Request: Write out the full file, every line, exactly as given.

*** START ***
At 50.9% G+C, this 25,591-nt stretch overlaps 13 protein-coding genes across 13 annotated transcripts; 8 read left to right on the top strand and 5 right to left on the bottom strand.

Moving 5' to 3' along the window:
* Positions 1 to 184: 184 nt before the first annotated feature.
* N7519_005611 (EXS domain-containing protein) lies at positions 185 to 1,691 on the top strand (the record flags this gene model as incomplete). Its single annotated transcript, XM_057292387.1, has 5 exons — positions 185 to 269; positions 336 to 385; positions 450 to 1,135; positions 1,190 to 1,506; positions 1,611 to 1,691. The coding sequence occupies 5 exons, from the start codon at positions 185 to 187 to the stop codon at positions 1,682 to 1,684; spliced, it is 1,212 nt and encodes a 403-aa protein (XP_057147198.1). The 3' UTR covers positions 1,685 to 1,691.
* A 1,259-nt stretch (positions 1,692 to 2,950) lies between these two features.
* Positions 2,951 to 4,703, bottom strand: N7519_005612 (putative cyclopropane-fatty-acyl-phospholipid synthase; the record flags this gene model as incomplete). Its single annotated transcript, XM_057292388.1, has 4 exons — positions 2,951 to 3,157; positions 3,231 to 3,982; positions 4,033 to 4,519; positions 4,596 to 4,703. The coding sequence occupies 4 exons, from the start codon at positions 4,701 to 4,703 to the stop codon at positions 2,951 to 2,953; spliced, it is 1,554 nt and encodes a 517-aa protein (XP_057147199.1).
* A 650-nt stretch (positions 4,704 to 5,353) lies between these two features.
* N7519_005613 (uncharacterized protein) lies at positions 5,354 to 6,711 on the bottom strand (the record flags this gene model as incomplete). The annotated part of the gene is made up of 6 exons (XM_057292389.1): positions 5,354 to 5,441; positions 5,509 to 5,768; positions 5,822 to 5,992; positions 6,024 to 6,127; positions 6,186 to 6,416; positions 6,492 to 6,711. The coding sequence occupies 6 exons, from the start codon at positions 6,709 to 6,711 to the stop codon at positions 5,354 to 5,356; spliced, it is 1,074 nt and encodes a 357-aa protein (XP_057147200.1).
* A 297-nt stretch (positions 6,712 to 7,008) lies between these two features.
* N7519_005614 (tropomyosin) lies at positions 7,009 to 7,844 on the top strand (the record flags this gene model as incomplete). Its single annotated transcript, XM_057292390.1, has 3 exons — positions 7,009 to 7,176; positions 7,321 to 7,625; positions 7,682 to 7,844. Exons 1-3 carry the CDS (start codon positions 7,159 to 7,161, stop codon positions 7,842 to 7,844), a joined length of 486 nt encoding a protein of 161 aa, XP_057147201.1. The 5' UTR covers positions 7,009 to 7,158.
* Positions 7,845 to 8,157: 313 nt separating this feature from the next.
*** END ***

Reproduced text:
At 50.9% G+C, this 25,591-nt stretch overlaps 13 protein-coding genes across 13 annotated transcripts; 8 read left to right on the top strand and 5 right to left on the bottom strand.

Moving 5' to 3' along the window:
* Positions 1 to 184: 184 nt before the first annotated feature.
* N7519_005611 (EXS domain-containing protein) lies at positions 185 to 1,691 on the top strand (the record flags this gene model as incomplete). Its single annotated transcript, XM_057292387.1, has 5 exons — positions 185 to 269; positions 336 to 385; positions 450 to 1,135; positions 1,190 to 1,506; positions 1,611 to 1,691. The coding sequence occupies 5 exons, from the start codon at positions 185 to 187 to the stop codon at positions 1,682 to 1,684; spliced, it is 1,212 nt and encodes a 403-aa protein (XP_057147198.1). The 3' UTR covers positions 1,685 to 1,691.
* A 1,259-nt stretch (positions 1,692 to 2,950) lies between these two features.
* Positions 2,951 to 4,703, bottom strand: N7519_005612 (putative cyclopropane-fatty-acyl-phospholipid synthase; the record flags this gene model as incomplete). Its single annotated transcript, XM_057292388.1, has 4 exons — positions 2,951 to 3,157; positions 3,231 to 3,982; positions 4,033 to 4,519; positions 4,596 to 4,703. The coding sequence occupies 4 exons, from the start codon at positions 4,701 to 4,703 to the stop codon at positions 2,951 to 2,953; spliced, it is 1,554 nt and encodes a 517-aa protein (XP_057147199.1).
* A 650-nt stretch (positions 4,704 to 5,353) lies between these two features.
* N7519_005613 (uncharacterized protein) lies at positions 5,354 to 6,711 on the bottom strand (the record flags this gene model as incomplete). The annotated part of the gene is made up of 6 exons (XM_057292389.1): positions 5,354 to 5,441; positions 5,509 to 5,768; positions 5,822 to 5,992; positions 6,024 to 6,127; positions 6,186 to 6,416; positions 6,492 to 6,711. The coding sequence occupies 6 exons, from the start codon at positions 6,709 to 6,711 to the stop codon at positions 5,354 to 5,356; spliced, it is 1,074 nt and encodes a 357-aa protein (XP_057147200.1).
* A 297-nt stretch (positions 6,712 to 7,008) lies between these two features.
* N7519_005614 (tropomyosin) lies at positions 7,009 to 7,844 on the top strand (the record flags this gene model as incomplete). Its single annotated transcript, XM_057292390.1, has 3 exons — positions 7,009 to 7,176; positions 7,321 to 7,625; positions 7,682 to 7,844. Exons 1-3 carry the CDS (start codon positions 7,159 to 7,161, stop codon positions 7,842 to 7,844), a joined length of 486 nt encoding a protein of 161 aa, XP_057147201.1. The 5' UTR covers positions 7,009 to 7,158.
* Positions 7,845 to 8,157: 313 nt separating this feature from the next.